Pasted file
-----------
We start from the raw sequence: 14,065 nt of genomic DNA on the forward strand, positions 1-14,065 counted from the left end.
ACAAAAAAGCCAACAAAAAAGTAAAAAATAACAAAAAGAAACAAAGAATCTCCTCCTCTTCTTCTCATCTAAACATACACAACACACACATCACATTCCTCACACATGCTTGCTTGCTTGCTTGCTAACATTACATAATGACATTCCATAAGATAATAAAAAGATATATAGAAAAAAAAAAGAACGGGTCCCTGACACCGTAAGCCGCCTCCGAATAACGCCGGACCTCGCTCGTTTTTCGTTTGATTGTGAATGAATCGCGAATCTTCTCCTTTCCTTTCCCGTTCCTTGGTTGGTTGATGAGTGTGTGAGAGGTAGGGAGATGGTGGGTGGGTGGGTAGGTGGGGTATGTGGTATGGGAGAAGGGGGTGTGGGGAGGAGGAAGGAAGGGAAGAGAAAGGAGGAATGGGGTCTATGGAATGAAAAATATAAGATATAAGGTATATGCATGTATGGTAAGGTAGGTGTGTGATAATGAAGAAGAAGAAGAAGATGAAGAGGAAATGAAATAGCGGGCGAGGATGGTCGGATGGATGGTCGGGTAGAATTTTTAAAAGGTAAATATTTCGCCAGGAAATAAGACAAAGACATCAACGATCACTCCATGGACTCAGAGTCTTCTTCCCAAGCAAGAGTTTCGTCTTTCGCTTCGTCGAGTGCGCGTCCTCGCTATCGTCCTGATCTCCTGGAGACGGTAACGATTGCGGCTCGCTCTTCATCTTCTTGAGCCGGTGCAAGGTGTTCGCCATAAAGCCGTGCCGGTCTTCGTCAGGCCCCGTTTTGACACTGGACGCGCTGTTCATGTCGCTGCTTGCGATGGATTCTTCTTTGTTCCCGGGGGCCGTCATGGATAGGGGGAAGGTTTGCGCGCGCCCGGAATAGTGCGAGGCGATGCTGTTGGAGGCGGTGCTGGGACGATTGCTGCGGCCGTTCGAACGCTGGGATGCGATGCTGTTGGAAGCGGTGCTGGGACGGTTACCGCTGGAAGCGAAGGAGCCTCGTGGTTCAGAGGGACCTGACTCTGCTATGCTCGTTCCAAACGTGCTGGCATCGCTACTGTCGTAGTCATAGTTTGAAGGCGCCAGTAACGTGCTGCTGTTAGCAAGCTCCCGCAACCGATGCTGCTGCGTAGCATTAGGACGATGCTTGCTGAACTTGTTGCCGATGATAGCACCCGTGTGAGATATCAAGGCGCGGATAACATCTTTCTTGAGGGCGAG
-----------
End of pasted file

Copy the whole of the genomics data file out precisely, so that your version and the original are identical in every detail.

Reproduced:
We start from the raw sequence: 14,065 nt of genomic DNA on the forward strand, positions 1-14,065 counted from the left end.
ACAAAAAAGCCAACAAAAAAGTAAAAAATAACAAAAAGAAACAAAGAATCTCCTCCTCTTCTTCTCATCTAAACATACACAACACACACATCACATTCCTCACACATGCTTGCTTGCTTGCTTGCTAACATTACATAATGACATTCCATAAGATAATAAAAAGATATATAGAAAAAAAAAAGAACGGGTCCCTGACACCGTAAGCCGCCTCCGAATAACGCCGGACCTCGCTCGTTTTTCGTTTGATTGTGAATGAATCGCGAATCTTCTCCTTTCCTTTCCCGTTCCTTGGTTGGTTGATGAGTGTGTGAGAGGTAGGGAGATGGTGGGTGGGTGGGTAGGTGGGGTATGTGGTATGGGAGAAGGGGGTGTGGGGAGGAGGAAGGAAGGGAAGAGAAAGGAGGAATGGGGTCTATGGAATGAAAAATATAAGATATAAGGTATATGCATGTATGGTAAGGTAGGTGTGTGATAATGAAGAAGAAGAAGAAGATGAAGAGGAAATGAAATAGCGGGCGAGGATGGTCGGATGGATGGTCGGGTAGAATTTTTAAAAGGTAAATATTTCGCCAGGAAATAAGACAAAGACATCAACGATCACTCCATGGACTCAGAGTCTTCTTCCCAAGCAAGAGTTTCGTCTTTCGCTTCGTCGAGTGCGCGTCCTCGCTATCGTCCTGATCTCCTGGAGACGGTAACGATTGCGGCTCGCTCTTCATCTTCTTGAGCCGGTGCAAGGTGTTCGCCATAAAGCCGTGCCGGTCTTCGTCAGGCCCCGTTTTGACACTGGACGCGCTGTTCATGTCGCTGCTTGCGATGGATTCTTCTTTGTTCCCGGGGGCCGTCATGGATAGGGGGAAGGTTTGCGCGCGCCCGGAATAGTGCGAGGCGATGCTGTTGGAGGCGGTGCTGGGACGATTGCTGCGGCCGTTCGAACGCTGGGATGCGATGCTGTTGGAAGCGGTGCTGGGACGGTTACCGCTGGAAGCGAAGGAGCCTCGTGGTTCAGAGGGACCTGACTCTGCTATGCTCGTTCCAAACGTGCTGGCATCGCTACTGTCGTAGTCATAGTTTGAAGGCGCCAGTAACGTGCTGCTGTTAGCAAGCTCCCGCAACCGATGCTGCTGCGTAGCATTAGGACGATGCTTGCTGAACTTGTTGCCGATGATAGCACCCGTGTGAGATATCAAGGCGCGGATAACATCTTTCTTGAGGGCGAG